Photo: World Economic Forum
Martin Sorrell, CEO of ad agency holding company WPP, stopped by the Reuters media conference yesterday to chide U.S. and European governments for not being responsible enough about their debts and deficits. Everything he said was perfectly reasonable — “I think America is kicking the can down the road in terms of deficit reduction,” for instance — until you remember that Sorrell has made sure it pays hardly any tax at all. WPP, infamously, has gone to greater lengths than any other agency holding company to lower its corporate tax rate.
In the first half of 2011, WPP expensed just 2 per cent of its revenues in taxes. In all of 2010, it recorded just 1.6 per cent of revenues as taxes. WPP is the largest ad agency holding company in the world. It owns Ogilvy & Mather, Young & Rubicam and other venerable Madison Avenue names.
Here’s what Sorrell said about debts and deficits, per Reuters:”America really still has to deal with the deficit problem … And whilst the situation in Europe is very serious, I believe it’s a sideshow in a sense to what America has to do in dealing with its deficit.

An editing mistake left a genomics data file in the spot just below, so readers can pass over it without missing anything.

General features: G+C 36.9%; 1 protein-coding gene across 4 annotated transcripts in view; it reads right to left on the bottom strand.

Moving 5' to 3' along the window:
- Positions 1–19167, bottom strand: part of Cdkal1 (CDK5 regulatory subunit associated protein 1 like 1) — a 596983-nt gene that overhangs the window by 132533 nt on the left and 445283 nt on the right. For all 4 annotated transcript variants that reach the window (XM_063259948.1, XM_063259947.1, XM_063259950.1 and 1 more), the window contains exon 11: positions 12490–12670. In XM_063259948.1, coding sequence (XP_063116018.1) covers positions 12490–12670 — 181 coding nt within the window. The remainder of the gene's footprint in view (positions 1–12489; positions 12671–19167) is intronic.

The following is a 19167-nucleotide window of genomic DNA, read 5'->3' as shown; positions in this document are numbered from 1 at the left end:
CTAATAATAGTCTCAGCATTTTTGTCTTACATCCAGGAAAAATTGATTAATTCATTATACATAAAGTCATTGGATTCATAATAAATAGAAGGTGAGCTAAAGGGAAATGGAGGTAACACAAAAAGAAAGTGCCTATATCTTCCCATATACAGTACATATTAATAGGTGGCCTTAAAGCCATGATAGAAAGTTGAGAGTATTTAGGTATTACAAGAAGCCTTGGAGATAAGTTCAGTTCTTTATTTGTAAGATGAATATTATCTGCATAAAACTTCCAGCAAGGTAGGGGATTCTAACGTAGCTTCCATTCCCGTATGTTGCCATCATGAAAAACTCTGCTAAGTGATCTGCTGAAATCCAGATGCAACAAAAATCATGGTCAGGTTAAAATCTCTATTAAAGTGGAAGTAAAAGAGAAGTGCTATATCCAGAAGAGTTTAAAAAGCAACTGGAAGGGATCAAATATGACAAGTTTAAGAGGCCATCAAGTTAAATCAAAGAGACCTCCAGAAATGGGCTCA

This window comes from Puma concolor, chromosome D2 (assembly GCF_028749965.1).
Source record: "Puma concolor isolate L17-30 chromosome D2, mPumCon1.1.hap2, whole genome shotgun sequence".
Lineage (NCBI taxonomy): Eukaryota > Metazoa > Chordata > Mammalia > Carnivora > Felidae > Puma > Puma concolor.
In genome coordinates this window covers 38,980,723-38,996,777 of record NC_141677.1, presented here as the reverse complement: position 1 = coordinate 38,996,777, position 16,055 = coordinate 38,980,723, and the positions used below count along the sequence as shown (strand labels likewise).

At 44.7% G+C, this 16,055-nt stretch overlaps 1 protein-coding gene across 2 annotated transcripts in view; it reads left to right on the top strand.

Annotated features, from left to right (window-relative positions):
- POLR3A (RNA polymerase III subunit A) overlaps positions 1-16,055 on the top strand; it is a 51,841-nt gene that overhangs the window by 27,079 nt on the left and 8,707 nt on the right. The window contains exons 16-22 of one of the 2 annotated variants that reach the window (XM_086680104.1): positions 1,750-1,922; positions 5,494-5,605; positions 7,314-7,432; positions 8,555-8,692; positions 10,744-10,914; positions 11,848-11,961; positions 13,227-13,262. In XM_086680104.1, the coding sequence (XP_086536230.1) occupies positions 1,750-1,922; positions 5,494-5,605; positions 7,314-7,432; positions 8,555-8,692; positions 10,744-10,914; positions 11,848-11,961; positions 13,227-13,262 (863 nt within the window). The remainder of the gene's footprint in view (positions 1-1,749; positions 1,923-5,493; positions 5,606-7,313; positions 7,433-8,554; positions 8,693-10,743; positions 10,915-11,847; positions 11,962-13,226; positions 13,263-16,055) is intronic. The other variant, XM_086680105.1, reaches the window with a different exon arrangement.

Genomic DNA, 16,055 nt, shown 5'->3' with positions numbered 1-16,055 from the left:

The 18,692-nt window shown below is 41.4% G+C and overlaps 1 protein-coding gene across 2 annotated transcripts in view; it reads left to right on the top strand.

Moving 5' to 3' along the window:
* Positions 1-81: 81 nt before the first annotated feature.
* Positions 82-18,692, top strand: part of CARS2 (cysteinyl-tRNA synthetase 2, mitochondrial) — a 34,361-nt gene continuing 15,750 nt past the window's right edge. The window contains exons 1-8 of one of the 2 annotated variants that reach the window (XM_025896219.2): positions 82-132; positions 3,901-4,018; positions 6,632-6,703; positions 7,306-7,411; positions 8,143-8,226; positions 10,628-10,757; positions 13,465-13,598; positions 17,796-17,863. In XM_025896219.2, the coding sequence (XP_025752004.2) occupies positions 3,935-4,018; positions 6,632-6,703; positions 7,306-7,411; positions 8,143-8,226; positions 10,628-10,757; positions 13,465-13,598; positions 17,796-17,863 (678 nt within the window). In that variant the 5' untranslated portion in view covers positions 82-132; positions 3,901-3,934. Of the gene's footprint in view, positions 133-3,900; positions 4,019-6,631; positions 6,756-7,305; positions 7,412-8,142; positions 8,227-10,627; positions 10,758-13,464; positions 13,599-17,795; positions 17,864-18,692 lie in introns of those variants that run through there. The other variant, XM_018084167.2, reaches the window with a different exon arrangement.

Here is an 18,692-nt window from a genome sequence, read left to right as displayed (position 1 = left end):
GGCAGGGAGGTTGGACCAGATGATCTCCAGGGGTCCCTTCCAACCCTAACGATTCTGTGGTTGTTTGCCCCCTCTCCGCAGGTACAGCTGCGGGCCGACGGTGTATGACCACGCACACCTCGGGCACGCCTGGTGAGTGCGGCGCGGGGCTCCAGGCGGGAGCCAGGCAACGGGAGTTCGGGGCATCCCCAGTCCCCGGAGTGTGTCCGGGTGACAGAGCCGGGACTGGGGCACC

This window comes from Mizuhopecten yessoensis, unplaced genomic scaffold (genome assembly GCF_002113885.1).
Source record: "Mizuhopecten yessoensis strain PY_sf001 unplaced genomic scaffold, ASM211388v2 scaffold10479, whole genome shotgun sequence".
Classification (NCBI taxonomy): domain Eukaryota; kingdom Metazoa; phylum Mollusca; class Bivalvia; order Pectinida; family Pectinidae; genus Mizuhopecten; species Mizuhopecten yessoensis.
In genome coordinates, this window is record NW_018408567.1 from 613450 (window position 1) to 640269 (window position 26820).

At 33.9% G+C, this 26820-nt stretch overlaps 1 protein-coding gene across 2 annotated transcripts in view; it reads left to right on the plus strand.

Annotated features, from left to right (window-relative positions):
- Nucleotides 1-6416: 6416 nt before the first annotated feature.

Debts and deficits aren’t just about profligate government spending, of course. They occur because governments see declines in what they can collect in taxes. Over the last couple of years, Sorrell has made sure that the U.K. government has collected as little tax as possible from the erstwhile British WPP, even though it enjoys annual revenues of £9.3 billion (about $14.5 billion).
Photo: Google Street View
In 2008, Sorrell moved the official corporate headquarters of WPP (employees: 101,000) to this improbably tiny townhouse in Dublin in order to enjoy lower Irish tax rates.
He then demanded the Conservative Party lower the U.K. corporate tax rate if it won the next election. Finance secretary George Osborne, the man in charge of Britain’s austerity program, said at the time, “The return of WPP would be a fantastic first step,”
WPP expensed $115.8 million as taxes on $544.1 million in taxable profits in the first half of this year, about 21 per cent, but still just a tiny fraction of its $7.6 million in revenues.So, yes, Mr. Sorrell. You’re right about tackling those debts and deficits. Pity you didn’t match your talk about sovereign debt with some words about sovereign revenues, however.
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